Summary: Because of God’s presence and plan, we can live with unshakeable strength and courage.

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Let’s review last week’s introduction to the book of Haggai:

• Author: Haggai the prophet

• Date: 520 B.C.

• Recipients: The exiled Jews who had returned to their homeland to rebuild the temple

• Occasion: Opposition and apathy had brought the work to a standstill

• Purpose: To motivate the people to complete the rebuilding the temple

The book of Haggai is called a Minor Prophet, but it has a major message for our lives today.


Haggai’s first message was given to people who were apathetic about the work. His second message was given to people who were discouraged in the work.

It’s one thing to be motivated to start something. It’s another thing to be encouraged to not give up.

It’s easy to start a new project. It’s easy to start a new diet. It’s easy to start a new exercise program. It’s more difficult to persevere, especially when disappointments come.

[Read Haggai 2:1-9]

Haggai’s second message was delivered on October 17, 520 B.C., almost a month after the beginning of the work. The people were now discouraged. Why were they discouraged? Because they compared the current temple to Solomon’s magnificent temple (destroyed sixty-six years earlier by the Babylonians).

October 17 was the last day of the Feast of Tabernacles. The Jews would have been reminded of Solomon’s temple because it was during the this festival over four centuries earlier that Solomon had dedicated his temple (1 Kings 8:2). The older Jews who had seen Solomon’s temple were disappointed with the rebuilt temple. In comparison, it was nothing.

On the twenty-first day of the seventh month, the word of the LORD came through the prophet Haggai: “Speak to Zerubbabel son of Shealtiel, governor of Judah, to Joshua son of Jehozadak, the high priest, and to the remnant of the people. Ask them, ‘Who of you is left who saw this house in its former glory? How does it look to you now? Does it not seem to you like nothing?’” (2:1-3).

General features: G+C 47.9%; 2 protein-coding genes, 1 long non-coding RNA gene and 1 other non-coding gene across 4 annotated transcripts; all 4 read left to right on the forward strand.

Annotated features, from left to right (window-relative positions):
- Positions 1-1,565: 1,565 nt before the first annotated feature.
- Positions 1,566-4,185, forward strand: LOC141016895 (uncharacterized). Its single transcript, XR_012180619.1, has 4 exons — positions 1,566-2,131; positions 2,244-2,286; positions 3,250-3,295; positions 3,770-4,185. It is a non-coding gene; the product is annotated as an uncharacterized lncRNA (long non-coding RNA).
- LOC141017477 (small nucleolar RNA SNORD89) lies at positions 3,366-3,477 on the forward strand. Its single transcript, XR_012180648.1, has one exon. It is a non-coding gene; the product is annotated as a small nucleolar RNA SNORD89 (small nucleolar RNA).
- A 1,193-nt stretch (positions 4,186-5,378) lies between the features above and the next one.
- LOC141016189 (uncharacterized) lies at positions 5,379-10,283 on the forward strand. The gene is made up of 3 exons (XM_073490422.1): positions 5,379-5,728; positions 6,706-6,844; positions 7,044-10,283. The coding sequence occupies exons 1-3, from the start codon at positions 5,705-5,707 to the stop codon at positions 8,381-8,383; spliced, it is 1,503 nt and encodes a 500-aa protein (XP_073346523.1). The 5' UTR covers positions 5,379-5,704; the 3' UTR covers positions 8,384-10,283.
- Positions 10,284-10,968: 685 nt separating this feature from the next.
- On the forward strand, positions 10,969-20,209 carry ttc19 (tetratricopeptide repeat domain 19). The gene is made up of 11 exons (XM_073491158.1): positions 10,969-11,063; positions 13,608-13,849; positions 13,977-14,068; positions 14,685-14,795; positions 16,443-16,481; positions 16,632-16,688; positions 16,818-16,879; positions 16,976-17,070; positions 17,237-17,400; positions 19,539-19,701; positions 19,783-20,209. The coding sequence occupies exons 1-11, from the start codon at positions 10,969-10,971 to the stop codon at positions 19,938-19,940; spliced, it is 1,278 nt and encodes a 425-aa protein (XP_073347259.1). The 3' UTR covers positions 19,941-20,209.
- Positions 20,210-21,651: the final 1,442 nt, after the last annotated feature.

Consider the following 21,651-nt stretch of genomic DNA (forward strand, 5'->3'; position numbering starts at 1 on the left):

The older generation had also expressed disappointment sixteen years earlier when the temple’s foundation was completed. “And all the people gave a great shout of praise to the LORD, because the foundation of the house of the LORD was laid. But many of the older priests and Levites and family heads, who had seen the former temple, wept aloud when they saw the foundation of this temple being laid, while many others shouted for joy. No one could distinguish the sound of the shouts of joy from the sound of weeping, because the people made so much noise. And the sound was heard from far away” (Ezra 3:11-13).

“Who despises the day of small things?” (Zechariah 4:10).

Comparing can easily discourage us. (“I’m nothing compared to…” “Our church is nothing compared to…”)

God’s work done God’s way is never INSIGNIFICANT.


What does God say to us in our times of discouragement?


“‘But now be strong, O Zerubbabel,’ declares the LORD. ‘Be strong, O Joshua son of Jehozadak, the high priest. Be strong, all you people of the land,’ declares the LORD, ‘and work’” (2:4a).

Why? Because of God’s PRESENCE.

“‘For I am with you,’ declares the LORD Almighty. ‘This is what I covenanted with you when you came out of Egypt. And my Spirit remains among you’” (2:4b-5a).

a. The ALMIGHTY God is with us.

God is repeatedly called “the LORD Almighty” in the book of Haggai (14 times). The KJV says “the LORD of Hosts.” “Hosts” refers to the armies of angels. “The LORD Almighty is with us; the God of Jacob is our fortress” (Psalm 46:11).

God said, “My Spirit remains among you.” “This is the word of the Lord to Zerubbabel: ‘Not by might nor by power, but by my Spirit,’ says the LORD Almighty” (Zechariah 4:6). “When I am weak, then I am strong” (2 Corinthians 12:10).

b. The UNCHANGING God is with us.

The Feast of Tabernacles was an annual reminder of the Israelites’ exodus and their 40 years in the wilderness. Maybe the great acts of God in the past (ten plagues, parting of the Red Sea, manna) had intensified the people’s present gloom (not even God is what He used to be!). Maybe they were like Gideon, who said, “If the LORD is with us, why has all this happened to us? Where are all his wonders that our fathers told us about when they said, ‘Did not the LORD bring us up out of Egypt?’” (Judges 6:13).

The same God who parted the Red Sea was with them now. God hadn’t changed. And the same God is with us now. God hasn’t changed. And He will never change.

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